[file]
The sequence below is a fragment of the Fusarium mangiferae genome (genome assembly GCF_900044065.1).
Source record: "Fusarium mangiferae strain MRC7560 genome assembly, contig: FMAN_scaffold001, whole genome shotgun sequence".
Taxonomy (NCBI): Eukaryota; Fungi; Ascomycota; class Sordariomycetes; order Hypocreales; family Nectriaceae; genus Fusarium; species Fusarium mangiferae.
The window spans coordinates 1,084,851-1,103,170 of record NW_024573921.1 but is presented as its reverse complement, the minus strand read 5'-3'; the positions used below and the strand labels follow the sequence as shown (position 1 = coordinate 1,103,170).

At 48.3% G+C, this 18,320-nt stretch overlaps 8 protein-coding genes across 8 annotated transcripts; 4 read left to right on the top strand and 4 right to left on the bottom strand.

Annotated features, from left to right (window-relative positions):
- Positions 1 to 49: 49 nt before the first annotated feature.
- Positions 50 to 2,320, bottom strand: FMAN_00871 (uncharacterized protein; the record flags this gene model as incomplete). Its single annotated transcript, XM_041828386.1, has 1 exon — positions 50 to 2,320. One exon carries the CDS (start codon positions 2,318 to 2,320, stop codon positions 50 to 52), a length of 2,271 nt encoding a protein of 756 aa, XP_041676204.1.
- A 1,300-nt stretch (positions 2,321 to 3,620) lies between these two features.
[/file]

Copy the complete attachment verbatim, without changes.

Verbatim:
The sequence below is a fragment of the Fusarium mangiferae genome (genome assembly GCF_900044065.1).
Source record: "Fusarium mangiferae strain MRC7560 genome assembly, contig: FMAN_scaffold001, whole genome shotgun sequence".
Taxonomy (NCBI): Eukaryota; Fungi; Ascomycota; class Sordariomycetes; order Hypocreales; family Nectriaceae; genus Fusarium; species Fusarium mangiferae.
The window spans coordinates 1,084,851-1,103,170 of record NW_024573921.1 but is presented as its reverse complement, the minus strand read 5'-3'; the positions used below and the strand labels follow the sequence as shown (position 1 = coordinate 1,103,170).

At 48.3% G+C, this 18,320-nt stretch overlaps 8 protein-coding genes across 8 annotated transcripts; 4 read left to right on the top strand and 4 right to left on the bottom strand.

Annotated features, from left to right (window-relative positions):
- Positions 1 to 49: 49 nt before the first annotated feature.
- Positions 50 to 2,320, bottom strand: FMAN_00871 (uncharacterized protein; the record flags this gene model as incomplete). Its single annotated transcript, XM_041828386.1, has 1 exon — positions 50 to 2,320. One exon carries the CDS (start codon positions 2,318 to 2,320, stop codon positions 50 to 52), a length of 2,271 nt encoding a protein of 756 aa, XP_041676204.1.
- A 1,300-nt stretch (positions 2,321 to 3,620) lies between these two features.